This gripping, clever monster movie is one of those rare genre treats that seizes on a simple, unique idea and executes it so perfectly and concisely that it elicits satisfying squeals of delight. It's directed and co-written by Krasinski, who's best known for his work in comedy but translates his experience in that genre to the expert building and releasing of tension here. A Quiet Place is, in many ways, like an extended classic horror movie sequence, such as famous ones in The Birds or Aliens, wherein the heroes must try not to disturb packs of resting monsters.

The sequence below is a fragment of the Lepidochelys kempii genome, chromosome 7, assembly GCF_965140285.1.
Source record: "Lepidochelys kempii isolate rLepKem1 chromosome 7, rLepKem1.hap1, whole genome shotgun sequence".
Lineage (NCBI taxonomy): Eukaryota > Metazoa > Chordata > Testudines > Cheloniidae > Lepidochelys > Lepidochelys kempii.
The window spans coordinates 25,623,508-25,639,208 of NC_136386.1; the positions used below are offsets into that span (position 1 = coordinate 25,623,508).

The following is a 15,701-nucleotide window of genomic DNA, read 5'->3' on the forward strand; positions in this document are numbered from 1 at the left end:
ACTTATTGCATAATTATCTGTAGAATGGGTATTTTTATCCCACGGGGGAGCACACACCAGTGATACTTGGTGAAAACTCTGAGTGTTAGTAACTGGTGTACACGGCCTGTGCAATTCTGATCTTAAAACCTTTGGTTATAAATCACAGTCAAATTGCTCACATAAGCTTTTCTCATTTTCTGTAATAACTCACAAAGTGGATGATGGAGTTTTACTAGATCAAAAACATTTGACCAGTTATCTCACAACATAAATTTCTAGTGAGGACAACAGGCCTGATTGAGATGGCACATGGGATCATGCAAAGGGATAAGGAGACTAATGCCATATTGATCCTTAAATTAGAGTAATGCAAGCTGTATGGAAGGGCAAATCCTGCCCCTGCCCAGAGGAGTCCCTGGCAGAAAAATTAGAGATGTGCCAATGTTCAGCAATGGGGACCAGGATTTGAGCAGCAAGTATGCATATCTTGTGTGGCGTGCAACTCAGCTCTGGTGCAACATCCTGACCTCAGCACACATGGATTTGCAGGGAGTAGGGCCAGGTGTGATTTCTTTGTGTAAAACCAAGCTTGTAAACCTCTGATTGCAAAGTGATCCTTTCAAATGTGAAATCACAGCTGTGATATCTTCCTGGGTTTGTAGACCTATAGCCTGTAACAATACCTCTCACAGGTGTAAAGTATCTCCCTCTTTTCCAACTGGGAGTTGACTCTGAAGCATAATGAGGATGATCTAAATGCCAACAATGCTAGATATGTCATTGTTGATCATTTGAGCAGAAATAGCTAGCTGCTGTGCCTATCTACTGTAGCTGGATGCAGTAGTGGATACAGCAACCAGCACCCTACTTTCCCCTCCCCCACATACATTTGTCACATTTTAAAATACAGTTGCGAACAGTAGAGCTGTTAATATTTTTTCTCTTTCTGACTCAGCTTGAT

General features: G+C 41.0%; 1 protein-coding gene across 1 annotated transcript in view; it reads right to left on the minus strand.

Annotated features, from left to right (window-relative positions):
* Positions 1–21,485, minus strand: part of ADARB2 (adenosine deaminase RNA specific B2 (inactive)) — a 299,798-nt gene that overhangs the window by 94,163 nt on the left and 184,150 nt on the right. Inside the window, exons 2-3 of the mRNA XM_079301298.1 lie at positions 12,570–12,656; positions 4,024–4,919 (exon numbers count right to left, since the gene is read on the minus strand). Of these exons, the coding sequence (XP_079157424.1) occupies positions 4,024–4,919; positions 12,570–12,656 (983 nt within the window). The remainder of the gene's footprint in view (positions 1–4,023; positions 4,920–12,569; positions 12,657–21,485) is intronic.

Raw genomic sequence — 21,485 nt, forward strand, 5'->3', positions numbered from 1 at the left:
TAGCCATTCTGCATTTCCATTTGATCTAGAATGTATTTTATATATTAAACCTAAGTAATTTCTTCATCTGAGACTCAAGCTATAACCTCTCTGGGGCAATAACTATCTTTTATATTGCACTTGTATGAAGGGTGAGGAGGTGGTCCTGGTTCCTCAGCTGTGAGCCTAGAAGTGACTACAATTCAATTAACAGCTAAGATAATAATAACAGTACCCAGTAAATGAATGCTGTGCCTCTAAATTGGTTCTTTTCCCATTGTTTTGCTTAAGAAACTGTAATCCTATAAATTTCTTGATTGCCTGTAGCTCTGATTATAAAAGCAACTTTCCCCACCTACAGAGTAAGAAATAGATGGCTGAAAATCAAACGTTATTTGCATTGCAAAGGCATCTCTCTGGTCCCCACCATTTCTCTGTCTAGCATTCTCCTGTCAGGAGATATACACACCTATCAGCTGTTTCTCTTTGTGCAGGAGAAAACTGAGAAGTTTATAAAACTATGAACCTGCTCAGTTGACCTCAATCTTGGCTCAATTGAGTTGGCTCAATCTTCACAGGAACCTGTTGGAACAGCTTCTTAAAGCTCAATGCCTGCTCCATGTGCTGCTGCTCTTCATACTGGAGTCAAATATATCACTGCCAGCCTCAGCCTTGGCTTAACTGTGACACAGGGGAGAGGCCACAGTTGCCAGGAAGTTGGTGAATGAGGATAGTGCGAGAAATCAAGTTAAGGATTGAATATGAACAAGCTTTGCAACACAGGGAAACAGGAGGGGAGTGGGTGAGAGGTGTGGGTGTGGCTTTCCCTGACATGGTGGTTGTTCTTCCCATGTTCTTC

At the same time, Krasinski uses his quiet moments like music, ranging from moments of restful beauty -- including a father-son trip to a waterfall, where it's noisy enough that they can talk and even shout -- to moments of pause. A loud noise can cause a jump, but it's immediately followed by tension and dread: Will the creatures come this time? The real beauty is the movie's primal quality, based on the most basic elements of life, such as survival and protection of the species. No explanation is given for the monsters' existence; they, like us, are just here. Images of water, sand, bare feet, crops, and plant life serve to underline the theme of life itself. A few overly familiar horror movie clichés keep it from being perfect, but otherwise A Quiet Place is so good that it will leave viewers speechless.